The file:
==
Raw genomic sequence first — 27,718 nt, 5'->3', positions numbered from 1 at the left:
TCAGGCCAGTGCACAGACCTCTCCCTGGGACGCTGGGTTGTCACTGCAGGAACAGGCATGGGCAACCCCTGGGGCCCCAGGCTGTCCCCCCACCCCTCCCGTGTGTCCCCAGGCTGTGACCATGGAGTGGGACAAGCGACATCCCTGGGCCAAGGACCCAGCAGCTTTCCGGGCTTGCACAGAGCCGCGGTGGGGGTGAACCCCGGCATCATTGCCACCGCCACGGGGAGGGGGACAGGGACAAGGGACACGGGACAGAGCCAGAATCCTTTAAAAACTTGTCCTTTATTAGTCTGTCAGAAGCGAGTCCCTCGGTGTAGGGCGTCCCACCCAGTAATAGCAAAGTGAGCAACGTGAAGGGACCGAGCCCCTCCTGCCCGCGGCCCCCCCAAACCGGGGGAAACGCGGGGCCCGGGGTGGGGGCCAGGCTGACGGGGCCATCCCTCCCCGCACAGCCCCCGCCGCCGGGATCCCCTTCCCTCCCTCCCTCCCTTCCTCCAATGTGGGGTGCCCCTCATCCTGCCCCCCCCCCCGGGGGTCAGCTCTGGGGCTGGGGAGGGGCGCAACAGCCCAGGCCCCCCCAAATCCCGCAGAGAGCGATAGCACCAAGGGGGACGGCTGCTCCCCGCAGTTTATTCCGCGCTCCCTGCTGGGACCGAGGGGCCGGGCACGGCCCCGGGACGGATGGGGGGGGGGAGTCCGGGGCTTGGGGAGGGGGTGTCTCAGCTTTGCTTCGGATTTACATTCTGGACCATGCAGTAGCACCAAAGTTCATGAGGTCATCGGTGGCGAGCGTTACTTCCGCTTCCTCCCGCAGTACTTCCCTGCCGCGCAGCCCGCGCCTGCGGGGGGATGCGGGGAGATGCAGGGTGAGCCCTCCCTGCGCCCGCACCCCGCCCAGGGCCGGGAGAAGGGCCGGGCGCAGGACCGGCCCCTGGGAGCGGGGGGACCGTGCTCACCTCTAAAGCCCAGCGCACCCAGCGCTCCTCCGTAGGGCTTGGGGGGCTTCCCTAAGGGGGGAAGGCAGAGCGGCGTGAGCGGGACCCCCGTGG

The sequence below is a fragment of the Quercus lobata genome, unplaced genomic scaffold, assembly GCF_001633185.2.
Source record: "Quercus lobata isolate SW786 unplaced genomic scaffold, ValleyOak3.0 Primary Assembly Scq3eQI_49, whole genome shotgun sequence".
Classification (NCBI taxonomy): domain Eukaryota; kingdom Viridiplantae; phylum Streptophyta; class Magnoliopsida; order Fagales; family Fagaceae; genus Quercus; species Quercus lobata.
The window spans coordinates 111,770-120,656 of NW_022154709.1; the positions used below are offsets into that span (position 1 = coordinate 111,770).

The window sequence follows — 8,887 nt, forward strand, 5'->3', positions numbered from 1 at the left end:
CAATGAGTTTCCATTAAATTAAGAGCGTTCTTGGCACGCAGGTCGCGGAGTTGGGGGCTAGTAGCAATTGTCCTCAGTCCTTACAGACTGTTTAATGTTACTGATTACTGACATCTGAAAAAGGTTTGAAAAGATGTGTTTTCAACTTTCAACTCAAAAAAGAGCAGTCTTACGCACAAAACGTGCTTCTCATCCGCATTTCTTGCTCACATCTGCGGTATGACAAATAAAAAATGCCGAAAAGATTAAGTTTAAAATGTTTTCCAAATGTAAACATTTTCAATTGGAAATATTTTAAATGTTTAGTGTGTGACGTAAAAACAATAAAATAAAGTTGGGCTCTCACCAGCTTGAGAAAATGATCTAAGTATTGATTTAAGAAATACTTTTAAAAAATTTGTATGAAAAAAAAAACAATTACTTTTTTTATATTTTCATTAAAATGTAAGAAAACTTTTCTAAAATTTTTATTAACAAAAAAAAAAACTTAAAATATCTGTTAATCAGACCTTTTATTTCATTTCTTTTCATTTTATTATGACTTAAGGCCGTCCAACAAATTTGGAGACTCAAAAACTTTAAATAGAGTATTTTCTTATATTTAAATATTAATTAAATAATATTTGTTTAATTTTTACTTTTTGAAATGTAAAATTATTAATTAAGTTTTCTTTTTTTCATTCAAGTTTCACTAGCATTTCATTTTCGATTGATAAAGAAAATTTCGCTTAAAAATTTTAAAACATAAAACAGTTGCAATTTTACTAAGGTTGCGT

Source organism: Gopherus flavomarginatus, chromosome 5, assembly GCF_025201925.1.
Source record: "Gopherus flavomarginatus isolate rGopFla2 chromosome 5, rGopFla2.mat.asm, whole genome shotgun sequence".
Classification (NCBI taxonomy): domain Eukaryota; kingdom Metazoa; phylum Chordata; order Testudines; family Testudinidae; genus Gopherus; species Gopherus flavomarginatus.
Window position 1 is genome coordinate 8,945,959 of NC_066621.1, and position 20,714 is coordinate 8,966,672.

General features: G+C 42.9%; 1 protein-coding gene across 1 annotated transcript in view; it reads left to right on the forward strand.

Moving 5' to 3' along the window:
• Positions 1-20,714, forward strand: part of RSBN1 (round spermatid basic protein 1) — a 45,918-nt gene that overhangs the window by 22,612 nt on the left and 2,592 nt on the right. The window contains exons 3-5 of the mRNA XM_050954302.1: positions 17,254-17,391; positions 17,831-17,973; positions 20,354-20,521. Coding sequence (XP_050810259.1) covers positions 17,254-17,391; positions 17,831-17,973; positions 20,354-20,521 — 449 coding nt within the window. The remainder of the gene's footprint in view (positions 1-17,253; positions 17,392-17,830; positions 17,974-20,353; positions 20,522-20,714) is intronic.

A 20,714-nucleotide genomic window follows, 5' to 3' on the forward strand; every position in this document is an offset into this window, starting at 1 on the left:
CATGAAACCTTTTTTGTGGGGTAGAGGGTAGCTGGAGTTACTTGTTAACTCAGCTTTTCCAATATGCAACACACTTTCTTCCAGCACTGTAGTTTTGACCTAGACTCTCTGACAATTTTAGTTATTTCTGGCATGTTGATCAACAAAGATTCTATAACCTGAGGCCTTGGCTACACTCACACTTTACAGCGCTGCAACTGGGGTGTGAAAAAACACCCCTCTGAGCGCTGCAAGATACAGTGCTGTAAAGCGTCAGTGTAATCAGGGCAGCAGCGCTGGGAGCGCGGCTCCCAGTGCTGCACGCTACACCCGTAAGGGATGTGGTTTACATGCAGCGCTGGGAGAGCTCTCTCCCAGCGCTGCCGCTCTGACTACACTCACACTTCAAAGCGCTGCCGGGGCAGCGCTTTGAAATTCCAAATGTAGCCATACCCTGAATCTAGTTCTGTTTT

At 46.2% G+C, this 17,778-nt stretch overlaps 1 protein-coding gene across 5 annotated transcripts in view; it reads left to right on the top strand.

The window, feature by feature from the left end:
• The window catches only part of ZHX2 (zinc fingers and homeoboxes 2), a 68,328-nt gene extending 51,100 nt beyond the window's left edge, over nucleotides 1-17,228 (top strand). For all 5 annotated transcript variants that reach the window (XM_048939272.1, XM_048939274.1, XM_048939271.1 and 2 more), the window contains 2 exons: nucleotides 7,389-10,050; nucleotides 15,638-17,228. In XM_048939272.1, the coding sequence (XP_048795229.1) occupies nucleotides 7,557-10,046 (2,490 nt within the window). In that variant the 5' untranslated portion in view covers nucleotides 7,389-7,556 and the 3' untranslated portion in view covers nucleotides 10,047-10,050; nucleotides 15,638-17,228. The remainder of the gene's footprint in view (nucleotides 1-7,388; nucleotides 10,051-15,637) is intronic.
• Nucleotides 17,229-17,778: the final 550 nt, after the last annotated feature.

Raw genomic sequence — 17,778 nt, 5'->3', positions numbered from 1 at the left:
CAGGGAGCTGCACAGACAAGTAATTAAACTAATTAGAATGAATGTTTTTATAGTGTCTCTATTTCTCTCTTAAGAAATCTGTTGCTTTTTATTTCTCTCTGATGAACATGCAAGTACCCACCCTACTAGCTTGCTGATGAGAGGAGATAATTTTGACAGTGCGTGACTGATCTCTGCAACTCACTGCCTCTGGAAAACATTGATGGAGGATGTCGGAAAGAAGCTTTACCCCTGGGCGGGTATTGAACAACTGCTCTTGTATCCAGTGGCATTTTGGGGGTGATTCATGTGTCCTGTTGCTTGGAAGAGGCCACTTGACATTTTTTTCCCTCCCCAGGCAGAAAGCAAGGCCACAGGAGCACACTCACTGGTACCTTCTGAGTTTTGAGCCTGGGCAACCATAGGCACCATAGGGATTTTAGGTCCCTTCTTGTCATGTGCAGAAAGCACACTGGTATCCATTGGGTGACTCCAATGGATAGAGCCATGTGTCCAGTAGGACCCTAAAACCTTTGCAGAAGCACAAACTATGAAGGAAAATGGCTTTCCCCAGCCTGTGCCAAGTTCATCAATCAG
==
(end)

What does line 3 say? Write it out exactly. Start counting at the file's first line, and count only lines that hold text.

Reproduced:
The sequence below is a fragment of the Quercus lobata genome, unplaced genomic scaffold, assembly GCF_001633185.2.